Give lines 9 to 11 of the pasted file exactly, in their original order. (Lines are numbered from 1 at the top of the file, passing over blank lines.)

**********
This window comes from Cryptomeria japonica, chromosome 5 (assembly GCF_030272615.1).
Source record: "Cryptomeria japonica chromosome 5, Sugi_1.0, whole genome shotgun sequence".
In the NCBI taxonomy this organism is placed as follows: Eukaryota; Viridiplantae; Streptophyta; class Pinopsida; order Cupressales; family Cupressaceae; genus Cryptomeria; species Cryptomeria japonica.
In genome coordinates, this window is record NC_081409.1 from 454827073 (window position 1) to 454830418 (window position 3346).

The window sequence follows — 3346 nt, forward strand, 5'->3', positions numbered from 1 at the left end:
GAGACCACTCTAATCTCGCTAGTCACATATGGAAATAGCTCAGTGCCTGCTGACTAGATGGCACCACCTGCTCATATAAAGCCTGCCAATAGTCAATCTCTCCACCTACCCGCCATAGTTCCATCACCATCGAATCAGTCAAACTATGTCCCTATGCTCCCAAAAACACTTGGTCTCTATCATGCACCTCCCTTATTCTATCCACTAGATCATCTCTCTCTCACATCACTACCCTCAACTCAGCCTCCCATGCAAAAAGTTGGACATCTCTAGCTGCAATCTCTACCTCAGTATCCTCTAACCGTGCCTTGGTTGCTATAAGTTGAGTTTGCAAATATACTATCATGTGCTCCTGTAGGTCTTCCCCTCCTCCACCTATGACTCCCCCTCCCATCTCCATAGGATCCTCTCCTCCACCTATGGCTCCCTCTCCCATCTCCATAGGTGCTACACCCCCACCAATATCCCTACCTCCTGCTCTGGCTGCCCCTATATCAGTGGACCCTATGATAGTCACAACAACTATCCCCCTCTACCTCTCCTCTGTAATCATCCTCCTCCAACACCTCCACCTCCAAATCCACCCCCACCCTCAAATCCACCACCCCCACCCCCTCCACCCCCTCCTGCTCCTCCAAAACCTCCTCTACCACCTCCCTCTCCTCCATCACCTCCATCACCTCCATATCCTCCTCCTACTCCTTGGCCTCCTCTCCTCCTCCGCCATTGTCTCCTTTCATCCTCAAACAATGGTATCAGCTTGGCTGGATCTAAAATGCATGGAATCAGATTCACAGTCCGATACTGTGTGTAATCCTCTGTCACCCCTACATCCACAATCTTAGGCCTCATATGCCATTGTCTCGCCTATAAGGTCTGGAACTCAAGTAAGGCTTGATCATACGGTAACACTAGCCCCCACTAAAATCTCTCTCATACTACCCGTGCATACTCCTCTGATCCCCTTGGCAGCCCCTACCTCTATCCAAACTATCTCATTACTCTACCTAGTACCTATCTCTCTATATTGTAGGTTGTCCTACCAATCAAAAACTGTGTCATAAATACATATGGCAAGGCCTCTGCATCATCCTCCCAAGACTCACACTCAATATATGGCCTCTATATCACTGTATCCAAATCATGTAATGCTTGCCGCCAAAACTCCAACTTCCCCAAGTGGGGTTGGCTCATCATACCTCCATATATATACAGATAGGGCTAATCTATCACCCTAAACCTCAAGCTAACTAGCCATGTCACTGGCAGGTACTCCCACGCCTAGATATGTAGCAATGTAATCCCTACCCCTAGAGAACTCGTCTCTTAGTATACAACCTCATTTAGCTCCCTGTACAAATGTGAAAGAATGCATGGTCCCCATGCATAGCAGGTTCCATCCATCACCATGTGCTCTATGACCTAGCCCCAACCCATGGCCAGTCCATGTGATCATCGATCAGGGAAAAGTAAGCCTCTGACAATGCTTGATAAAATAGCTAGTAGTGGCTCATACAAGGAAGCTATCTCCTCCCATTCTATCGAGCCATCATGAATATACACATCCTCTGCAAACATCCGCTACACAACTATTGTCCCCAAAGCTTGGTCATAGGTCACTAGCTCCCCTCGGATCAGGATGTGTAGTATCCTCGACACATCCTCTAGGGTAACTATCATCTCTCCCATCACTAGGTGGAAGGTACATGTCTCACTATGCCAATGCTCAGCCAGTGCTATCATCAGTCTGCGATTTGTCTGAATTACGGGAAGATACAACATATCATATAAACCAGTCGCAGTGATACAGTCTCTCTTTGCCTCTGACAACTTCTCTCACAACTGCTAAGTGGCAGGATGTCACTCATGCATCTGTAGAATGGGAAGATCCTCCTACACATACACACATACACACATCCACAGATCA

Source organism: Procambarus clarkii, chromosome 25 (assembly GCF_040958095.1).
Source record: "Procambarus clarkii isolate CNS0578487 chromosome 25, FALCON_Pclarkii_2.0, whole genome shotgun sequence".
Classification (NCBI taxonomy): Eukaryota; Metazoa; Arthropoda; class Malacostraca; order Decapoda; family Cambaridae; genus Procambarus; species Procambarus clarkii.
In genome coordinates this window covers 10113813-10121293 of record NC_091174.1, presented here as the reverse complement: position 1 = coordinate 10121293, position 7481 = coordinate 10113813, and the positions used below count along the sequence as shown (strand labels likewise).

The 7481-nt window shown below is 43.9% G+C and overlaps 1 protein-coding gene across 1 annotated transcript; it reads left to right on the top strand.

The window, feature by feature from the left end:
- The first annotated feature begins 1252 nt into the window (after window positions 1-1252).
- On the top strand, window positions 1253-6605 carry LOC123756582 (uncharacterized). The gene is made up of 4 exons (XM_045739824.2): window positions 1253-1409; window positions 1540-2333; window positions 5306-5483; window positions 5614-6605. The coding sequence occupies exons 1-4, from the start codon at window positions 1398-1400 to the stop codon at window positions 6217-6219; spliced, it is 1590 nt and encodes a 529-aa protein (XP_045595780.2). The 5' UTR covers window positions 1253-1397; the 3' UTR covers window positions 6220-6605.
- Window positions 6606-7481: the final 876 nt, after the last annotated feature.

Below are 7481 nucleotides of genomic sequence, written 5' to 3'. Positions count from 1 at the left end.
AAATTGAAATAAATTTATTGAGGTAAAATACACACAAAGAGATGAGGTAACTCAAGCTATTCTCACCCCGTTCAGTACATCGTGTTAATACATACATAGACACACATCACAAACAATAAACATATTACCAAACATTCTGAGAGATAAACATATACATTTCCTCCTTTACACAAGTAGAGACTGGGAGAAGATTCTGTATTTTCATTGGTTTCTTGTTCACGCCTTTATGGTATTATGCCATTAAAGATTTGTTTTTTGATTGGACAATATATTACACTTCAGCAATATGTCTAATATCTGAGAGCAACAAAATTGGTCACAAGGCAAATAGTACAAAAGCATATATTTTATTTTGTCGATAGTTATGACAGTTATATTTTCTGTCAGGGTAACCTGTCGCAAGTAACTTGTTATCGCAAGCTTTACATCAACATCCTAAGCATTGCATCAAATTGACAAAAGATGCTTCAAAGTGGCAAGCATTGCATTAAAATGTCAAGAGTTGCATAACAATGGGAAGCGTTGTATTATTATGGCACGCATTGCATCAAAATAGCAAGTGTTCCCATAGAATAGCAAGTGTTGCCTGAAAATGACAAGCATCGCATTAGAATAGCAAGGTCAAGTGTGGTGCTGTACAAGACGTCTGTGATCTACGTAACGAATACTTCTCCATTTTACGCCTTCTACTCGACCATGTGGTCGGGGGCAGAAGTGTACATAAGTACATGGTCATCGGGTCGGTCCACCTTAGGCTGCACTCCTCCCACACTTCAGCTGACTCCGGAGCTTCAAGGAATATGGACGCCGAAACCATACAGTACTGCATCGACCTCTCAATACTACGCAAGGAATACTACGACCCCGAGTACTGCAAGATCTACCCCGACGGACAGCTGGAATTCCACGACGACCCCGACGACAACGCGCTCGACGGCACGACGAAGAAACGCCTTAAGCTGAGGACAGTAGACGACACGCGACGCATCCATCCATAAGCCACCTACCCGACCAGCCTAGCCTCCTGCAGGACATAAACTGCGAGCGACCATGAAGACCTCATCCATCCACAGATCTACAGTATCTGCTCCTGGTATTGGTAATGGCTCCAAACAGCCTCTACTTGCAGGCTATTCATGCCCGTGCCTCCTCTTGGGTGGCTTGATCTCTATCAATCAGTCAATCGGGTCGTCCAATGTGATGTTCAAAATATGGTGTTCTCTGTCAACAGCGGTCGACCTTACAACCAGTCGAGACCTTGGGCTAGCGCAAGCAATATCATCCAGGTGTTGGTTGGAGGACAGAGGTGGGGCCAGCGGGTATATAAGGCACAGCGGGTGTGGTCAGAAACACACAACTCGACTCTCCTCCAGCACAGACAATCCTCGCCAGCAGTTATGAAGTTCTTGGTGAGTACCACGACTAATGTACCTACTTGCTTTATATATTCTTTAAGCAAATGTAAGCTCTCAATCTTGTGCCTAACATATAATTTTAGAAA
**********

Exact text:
Classification (NCBI taxonomy): Eukaryota; Metazoa; Arthropoda; class Malacostraca; order Decapoda; family Cambaridae; genus Procambarus; species Procambarus clarkii.
In genome coordinates this window covers 10113813-10121293 of record NC_091174.1, presented here as the reverse complement: position 1 = coordinate 10121293, position 7481 = coordinate 10113813, and the positions used below count along the sequence as shown (strand labels likewise).

The 7481-nt window shown below is 43.9% G+C and overlaps 1 protein-coding gene across 1 annotated transcript; it reads left to right on the top strand.